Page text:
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Converting Your Fireplace to Gas

More and more of our chimney customers are opting to convert their old wood-burning fireplace or stove into a gas-burning unit. For homeowners who still want the charm of a fireplace but no longer want to scoop ashes or deal with the hassle or expense of chopping, hauling, or purchasing logs, there are several cost-effective options available to you.

Have questions about gas logs? We’re the people to ask! Call Aelite Chimney at (815) 363-1242 now!

Have questions about gas logs? We’re the people to ask! Call Aelite Chimney at (815) 363-1242 now!

Aelite Chimney Specialties is happy to inspect your current unit and to outline your options. Owners of old homes usually opt to convert their existing fireplace opening into a gas burning unit so that they won’t have to make any structural changes, meaning their home’s original fireplace will be preserved. Also, it is often the case that older fireplaces require a lot of expensive repair work to bring them up to code. Converting to gas is often the least expensive way to get a safe working fireplace once more.

3 Options for Converting Fireplace to Gas

Every year the technology of gas-burning heating appliances evolves so that there are now more options than ever—options that produce more realistic flame patterns and that provide very real warmth. In all of the following scenarios, you’ll need to have a gas installer run a gas line to your fireplace. Each of the following options comes with its own set of advantages and disadvantages. To get exactly the fire you want, it’s important that you discuss with one of our technicians what your wishes are for a fireplace, whether they be for aesthetics or warmth. Your budget will also figure into the decision.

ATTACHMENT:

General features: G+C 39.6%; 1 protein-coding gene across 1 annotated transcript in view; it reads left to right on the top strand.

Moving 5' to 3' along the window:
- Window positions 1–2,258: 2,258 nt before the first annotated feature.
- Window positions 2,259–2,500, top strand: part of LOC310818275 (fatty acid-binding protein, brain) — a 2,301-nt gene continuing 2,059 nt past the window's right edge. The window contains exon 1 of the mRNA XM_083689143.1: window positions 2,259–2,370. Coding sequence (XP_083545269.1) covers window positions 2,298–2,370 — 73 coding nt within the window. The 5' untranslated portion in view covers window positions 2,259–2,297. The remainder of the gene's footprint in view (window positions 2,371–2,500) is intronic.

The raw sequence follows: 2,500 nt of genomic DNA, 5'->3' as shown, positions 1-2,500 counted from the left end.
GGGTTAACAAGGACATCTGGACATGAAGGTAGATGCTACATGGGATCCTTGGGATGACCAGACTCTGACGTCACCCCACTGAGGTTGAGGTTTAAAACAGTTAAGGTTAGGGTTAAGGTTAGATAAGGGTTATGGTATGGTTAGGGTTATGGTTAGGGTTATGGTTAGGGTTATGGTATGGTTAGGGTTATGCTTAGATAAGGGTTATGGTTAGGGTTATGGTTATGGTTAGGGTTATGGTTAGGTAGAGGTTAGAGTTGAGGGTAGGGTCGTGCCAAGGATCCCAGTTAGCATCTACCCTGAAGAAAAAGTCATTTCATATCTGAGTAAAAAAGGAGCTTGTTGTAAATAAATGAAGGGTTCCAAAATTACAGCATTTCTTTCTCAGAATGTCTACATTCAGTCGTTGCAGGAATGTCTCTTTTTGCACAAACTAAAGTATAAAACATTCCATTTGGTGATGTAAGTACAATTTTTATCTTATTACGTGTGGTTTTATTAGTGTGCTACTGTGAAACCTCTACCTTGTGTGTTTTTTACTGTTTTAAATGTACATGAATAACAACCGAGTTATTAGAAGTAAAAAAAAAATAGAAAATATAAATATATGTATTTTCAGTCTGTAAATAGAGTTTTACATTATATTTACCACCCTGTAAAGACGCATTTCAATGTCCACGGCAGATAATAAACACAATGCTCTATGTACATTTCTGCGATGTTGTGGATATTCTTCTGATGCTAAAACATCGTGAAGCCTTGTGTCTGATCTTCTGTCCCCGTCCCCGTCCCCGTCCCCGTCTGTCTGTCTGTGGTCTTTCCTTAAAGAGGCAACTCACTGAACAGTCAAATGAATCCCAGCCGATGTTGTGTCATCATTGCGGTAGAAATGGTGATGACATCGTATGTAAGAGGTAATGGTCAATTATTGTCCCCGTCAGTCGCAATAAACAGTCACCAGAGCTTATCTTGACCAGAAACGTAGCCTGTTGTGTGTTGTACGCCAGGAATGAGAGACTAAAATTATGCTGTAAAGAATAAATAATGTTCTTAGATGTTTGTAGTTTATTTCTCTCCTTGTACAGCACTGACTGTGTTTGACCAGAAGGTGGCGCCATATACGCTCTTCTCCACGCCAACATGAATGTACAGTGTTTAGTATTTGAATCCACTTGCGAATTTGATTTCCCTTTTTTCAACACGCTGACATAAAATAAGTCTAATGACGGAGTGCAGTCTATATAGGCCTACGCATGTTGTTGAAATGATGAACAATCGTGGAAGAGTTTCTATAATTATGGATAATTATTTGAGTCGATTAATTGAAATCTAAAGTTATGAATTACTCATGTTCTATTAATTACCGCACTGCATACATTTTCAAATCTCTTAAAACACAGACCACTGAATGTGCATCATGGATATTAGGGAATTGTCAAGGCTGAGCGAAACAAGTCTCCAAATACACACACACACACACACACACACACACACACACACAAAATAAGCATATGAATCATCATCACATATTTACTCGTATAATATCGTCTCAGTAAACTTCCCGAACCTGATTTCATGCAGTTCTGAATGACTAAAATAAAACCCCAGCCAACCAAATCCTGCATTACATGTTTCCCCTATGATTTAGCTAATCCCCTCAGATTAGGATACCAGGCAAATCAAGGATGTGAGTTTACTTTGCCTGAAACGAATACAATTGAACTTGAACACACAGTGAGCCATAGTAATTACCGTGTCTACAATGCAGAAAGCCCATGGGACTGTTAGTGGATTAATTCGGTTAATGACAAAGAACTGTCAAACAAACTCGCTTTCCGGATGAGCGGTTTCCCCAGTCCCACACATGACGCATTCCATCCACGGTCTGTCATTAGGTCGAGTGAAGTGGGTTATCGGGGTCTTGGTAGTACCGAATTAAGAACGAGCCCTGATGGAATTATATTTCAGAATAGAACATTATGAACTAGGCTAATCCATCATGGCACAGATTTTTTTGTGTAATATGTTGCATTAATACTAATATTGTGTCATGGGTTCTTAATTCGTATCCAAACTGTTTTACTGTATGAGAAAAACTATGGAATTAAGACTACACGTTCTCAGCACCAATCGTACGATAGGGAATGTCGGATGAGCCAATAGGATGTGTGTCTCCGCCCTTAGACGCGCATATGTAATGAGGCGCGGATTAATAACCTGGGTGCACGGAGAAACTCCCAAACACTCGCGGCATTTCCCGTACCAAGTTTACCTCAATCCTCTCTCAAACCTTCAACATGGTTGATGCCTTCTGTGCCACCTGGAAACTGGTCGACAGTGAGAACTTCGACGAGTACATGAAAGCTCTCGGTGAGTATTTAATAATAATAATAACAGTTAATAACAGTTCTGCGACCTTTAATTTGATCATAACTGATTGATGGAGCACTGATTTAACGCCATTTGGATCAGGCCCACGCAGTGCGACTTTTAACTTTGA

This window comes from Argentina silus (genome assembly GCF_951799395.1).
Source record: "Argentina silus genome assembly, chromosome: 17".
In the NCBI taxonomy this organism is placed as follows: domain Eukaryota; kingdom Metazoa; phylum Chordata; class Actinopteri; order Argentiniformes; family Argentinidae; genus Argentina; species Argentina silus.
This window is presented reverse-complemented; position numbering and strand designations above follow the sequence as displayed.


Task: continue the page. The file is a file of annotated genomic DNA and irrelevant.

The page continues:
Vent-free Gas Fireplace Kit: This type of system—also known as “room vented” or “unvented”—operates with the chimney flue closed, which keeps all the heat generated inside your home.

Vented Gas Fireplace Kit: This kit uses your chimney to vent your fire’s byproducts and will most closely mimic the experience of a wood-burning fire.

Gas Log Kit: Gas logs can be used for both vented and vent-free applications.

A professional, who can ensure that your fireplace is connected properly to maximize safety, efficiency, and enjoyment, should only undertake installation of any of these systems. Do you have additional questions? Contact us here. Following installation of your gas insert or gas logs, you will be able to count on our team to maintain and service your gas fireplace throughout its life.

By Nick Wagner | Tagged with: Tags: , , | Comments Off on Converting Your Fireplace to Gas

Why Convert to Gas Logs?

Is your wood-burning fireplace adding to much work for you? Here's the solution: Gas Logs!

Is your wood-burning fireplace adding to much work for you? Here’s the solution: Gas Logs!